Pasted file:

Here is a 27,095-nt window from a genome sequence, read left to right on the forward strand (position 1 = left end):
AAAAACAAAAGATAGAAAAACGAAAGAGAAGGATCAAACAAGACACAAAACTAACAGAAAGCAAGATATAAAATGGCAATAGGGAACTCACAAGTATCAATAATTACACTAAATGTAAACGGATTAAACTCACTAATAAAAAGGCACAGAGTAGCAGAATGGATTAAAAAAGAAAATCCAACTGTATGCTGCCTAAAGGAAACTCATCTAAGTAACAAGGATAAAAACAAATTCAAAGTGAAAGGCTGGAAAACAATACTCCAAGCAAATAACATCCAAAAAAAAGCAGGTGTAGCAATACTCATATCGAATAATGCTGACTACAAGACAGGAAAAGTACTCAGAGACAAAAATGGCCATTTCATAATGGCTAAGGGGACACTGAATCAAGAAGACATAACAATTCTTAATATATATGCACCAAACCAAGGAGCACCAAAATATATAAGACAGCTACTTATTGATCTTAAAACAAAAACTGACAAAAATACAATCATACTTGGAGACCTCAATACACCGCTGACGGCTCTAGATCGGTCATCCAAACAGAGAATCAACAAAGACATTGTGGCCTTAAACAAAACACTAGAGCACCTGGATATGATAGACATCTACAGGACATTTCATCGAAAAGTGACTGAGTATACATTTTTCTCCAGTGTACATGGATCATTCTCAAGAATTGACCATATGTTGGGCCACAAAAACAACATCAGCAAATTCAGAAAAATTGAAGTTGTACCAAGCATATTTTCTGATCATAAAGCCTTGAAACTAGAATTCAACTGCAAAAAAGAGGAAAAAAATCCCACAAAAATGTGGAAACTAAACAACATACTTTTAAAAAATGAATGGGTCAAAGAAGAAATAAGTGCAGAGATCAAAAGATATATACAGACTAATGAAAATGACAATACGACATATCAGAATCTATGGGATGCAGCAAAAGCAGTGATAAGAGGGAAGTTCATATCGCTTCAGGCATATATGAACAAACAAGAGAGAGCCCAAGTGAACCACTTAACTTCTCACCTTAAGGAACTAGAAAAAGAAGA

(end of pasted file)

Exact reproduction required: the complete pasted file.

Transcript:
Here is a 27,095-nt window from a genome sequence, read left to right on the forward strand (position 1 = left end):
AAAAACAAAAGATAGAAAAACGAAAGAGAAGGATCAAACAAGACACAAAACTAACAGAAAGCAAGATATAAAATGGCAATAGGGAACTCACAAGTATCAATAATTACACTAAATGTAAACGGATTAAACTCACTAATAAAAAGGCACAGAGTAGCAGAATGGATTAAAAAAGAAAATCCAACTGTATGCTGCCTAAAGGAAACTCATCTAAGTAACAAGGATAAAAACAAATTCAAAGTGAAAGGCTGGAAAACAATACTCCAAGCAAATAACATCCAAAAAAAAGCAGGTGTAGCAATACTCATATCGAATAATGCTGACTACAAGACAGGAAAAGTACTCAGAGACAAAAATGGCCATTTCATAATGGCTAAGGGGACACTGAATCAAGAAGACATAACAATTCTTAATATATATGCACCAAACCAAGGAGCACCAAAATATATAAGACAGCTACTTATTGATCTTAAAACAAAAACTGACAAAAATACAATCATACTTGGAGACCTCAATACACCGCTGACGGCTCTAGATCGGTCATCCAAACAGAGAATCAACAAAGACATTGTGGCCTTAAACAAAACACTAGAGCACCTGGATATGATAGACATCTACAGGACATTTCATCGAAAAGTGACTGAGTATACATTTTTCTCCAGTGTACATGGATCATTCTCAAGAATTGACCATATGTTGGGCCACAAAAACAACATCAGCAAATTCAGAAAAATTGAAGTTGTACCAAGCATATTTTCTGATCATAAAGCCTTGAAACTAGAATTCAACTGCAAAAAAGAGGAAAAAAATCCCACAAAAATGTGGAAACTAAACAACATACTTTTAAAAAATGAATGGGTCAAAGAAGAAATAAGTGCAGAGATCAAAAGATATATACAGACTAATGAAAATGACAATACGACATATCAGAATCTATGGGATGCAGCAAAAGCAGTGATAAGAGGGAAGTTCATATCGCTTCAGGCATATATGAACAAACAAGAGAGAGCCCAAGTGAACCACTTAACTTCTCACCTTAAGGAACTAGAAAAAGAAGA